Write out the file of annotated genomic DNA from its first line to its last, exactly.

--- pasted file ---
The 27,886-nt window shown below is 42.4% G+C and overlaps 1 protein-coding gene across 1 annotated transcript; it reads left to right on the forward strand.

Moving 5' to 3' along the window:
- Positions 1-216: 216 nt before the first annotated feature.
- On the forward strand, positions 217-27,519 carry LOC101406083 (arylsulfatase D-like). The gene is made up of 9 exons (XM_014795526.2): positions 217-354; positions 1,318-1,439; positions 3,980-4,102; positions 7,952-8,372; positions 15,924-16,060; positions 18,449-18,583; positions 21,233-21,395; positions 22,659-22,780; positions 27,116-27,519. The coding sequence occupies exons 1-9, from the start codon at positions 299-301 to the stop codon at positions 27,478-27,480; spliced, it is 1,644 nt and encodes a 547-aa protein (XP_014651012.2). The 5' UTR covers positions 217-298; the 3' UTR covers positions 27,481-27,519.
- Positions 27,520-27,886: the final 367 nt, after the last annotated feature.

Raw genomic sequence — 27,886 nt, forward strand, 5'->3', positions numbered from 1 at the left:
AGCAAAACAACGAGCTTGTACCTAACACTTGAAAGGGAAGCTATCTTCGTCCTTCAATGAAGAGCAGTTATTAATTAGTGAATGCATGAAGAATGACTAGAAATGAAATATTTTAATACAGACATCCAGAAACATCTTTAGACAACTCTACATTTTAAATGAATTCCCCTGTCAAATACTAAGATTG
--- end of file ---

The 27,886-nt window shown below is 42.4% G+C and overlaps 1 protein-coding gene across 1 annotated transcript; it reads left to right on the forward strand.

Moving 5' to 3' along the window:
- Positions 1-216: 216 nt before the first annotated feature.
- On the forward strand, positions 217-27,519 carry LOC101406083 (arylsulfatase D-like). The gene is made up of 9 exons (XM_014795526.2): positions 217-354; positions 1,318-1,439; positions 3,980-4,102; positions 7,952-8,372; positions 15,924-16,060; positions 18,449-18,583; positions 21,233-21,395; positions 22,659-22,780; positions 27,116-27,519. The coding sequence occupies exons 1-9, from the start codon at positions 299-301 to the stop codon at positions 27,478-27,480; spliced, it is 1,644 nt and encodes a 547-aa protein (XP_014651012.2). The 5' UTR covers positions 217-298; the 3' UTR covers positions 27,481-27,519.
- Positions 27,520-27,886: the final 367 nt, after the last annotated feature.

Raw genomic sequence — 27,886 nt, forward strand, 5'->3', positions numbered from 1 at the left:
AGCAAAACAACGAGCTTGTACCTAACACTTGAAAGGGAAGCTATCTTCGTCCTTCAATGAAGAGCAGTTATTAATTAGTGAATGCATGAAGAATGACTAGAAATGAAATATTTTAATACAGACATCCAGAAACATCTTTAGACAACTCTACATTTTAAATGAATTCCCCTGTCAAATACTAAGATTG